One of my mentors, Leah McGowen-Hare, pushed me to get granular and specific with what I wanted to do next, which meant drafting up an ideal job description. This was something I did with my “board of directors” — a group of people who help me dream bigger, give me advice and are people that I admire and feel connected with.
As my mentor, Leah was able to connect me again with Sarah who became my sponsor and ultimately advocated for me to get to my dream role as a Marketing & Video Content producer, a role that didn’t previously exist. My mentors set me up on the path — they advocated for me and helped me craft my vision. My sponsor was the person who gave me the green light. You need both.”
“My mentors set me up on the path — they advocated for me and helped me craft my vision. My sponsor was the person who gave me the green light. You need both.”
Q: How do you know what your gift is?
There isn’t necessarily a single answer to finding what your gift is. You should figure out what drives you and what your passion is. My aunt always said to me, “Your gifts will make room for you.” Pay attention to the doors that open for you. If you try a new project and it picks up, that might be a clue — you’ll never know what it is until you try.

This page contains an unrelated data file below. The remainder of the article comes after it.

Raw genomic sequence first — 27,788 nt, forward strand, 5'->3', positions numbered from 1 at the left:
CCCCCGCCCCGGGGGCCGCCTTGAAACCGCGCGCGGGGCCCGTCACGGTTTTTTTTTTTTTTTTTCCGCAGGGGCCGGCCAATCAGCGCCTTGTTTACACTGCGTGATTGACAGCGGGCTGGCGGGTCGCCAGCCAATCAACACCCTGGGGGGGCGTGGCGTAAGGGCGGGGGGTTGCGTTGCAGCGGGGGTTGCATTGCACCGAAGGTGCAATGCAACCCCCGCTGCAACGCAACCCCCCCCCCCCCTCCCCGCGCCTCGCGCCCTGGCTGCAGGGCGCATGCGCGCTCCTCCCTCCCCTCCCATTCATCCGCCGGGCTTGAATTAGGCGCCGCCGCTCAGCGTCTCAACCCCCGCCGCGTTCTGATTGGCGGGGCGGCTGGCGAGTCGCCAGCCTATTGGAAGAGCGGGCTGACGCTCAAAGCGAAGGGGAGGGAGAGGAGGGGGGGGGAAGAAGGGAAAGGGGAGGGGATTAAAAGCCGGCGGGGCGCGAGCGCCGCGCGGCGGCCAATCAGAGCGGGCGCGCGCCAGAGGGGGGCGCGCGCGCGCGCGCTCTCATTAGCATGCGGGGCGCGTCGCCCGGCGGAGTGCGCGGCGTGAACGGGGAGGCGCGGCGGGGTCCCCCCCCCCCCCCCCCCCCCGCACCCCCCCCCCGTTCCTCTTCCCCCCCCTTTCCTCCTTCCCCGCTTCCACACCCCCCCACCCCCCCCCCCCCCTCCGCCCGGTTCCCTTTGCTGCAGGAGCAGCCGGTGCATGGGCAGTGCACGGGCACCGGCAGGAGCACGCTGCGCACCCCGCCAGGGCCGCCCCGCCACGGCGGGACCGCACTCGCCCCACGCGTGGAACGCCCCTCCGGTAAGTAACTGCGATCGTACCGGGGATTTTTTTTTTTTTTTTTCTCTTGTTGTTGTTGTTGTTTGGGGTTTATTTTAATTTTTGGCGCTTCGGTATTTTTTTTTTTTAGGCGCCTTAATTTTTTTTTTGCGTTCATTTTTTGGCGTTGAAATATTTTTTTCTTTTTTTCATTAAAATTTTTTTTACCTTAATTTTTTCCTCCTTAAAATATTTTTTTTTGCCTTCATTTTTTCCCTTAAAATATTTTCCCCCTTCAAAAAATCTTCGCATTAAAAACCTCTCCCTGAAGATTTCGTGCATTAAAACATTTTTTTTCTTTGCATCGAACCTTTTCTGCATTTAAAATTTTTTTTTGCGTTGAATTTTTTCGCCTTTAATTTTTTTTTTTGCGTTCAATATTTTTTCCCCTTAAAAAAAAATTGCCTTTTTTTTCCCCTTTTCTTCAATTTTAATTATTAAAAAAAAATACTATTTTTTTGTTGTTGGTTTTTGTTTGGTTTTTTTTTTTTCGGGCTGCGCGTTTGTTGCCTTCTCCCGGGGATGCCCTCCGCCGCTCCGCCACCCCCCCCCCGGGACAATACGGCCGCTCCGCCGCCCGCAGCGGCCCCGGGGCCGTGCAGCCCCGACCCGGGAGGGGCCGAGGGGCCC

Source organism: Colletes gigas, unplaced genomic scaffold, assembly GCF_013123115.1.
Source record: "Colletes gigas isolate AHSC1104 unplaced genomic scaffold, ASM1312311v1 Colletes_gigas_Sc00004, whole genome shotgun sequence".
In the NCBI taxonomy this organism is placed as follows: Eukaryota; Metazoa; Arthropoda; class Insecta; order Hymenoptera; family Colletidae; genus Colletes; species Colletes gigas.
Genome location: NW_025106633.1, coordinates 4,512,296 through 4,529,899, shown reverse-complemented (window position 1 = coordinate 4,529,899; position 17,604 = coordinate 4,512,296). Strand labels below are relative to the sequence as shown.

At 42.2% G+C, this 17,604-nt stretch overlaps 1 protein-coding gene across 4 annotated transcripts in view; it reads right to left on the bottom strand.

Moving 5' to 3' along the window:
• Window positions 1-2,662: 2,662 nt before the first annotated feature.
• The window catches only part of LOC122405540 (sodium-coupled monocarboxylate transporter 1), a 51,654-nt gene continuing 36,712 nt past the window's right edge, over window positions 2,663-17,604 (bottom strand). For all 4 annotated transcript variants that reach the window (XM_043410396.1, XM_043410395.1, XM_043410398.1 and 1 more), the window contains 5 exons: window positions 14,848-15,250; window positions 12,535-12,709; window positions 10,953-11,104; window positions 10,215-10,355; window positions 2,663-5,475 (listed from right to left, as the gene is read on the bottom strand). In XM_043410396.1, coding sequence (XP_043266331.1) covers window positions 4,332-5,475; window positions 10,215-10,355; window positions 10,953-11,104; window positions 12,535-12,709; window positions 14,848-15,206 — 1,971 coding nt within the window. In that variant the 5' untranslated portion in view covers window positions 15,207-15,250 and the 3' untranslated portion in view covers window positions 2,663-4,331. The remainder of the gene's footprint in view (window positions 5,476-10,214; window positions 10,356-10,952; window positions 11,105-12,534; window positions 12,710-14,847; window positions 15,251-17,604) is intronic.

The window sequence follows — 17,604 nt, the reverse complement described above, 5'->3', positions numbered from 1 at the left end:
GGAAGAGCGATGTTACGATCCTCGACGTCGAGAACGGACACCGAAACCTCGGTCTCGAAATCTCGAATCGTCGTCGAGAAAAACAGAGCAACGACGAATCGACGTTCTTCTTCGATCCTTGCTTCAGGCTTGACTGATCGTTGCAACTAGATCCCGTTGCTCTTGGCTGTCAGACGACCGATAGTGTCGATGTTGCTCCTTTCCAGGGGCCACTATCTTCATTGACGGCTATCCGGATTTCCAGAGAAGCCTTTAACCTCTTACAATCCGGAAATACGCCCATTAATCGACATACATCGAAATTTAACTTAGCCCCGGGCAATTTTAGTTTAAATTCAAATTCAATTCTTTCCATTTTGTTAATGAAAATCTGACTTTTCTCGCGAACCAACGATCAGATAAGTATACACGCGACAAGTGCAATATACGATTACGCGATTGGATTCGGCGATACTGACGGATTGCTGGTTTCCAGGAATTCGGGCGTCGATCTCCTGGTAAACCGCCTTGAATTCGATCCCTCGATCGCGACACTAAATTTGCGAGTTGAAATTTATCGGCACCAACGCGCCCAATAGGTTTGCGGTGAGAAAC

Watch “The Art of Storytelling: Storytelling techniques from the Karibu Center in Kenya”, directed and produced by Vatora
Senior Director of Strategic Business Development for Small Business
In 2020, Shalaya Shipman created her own role as a Director of Strategic Business Development for Small Business at Salesforce. In her role, Shalaya empowers the acceleration and success of Black and Latinx-owned Small-to-Medium Businesses (SMB). Her approach is deeply rooted in her personal commitment to closing the equity gap and cultivating economic empowerment in Black and Latinx communities.
Before joining the SMB team, Shalaya held roles on Salesforce’s Product Marketing and Real Estate and Workplace Services teams. Outside of Salesforce, Shalaya is the owner of her own small business, a boutique residential real estate brokerage firm.
Reconnect with Your Source of Inspiration
Lean Into Your Truth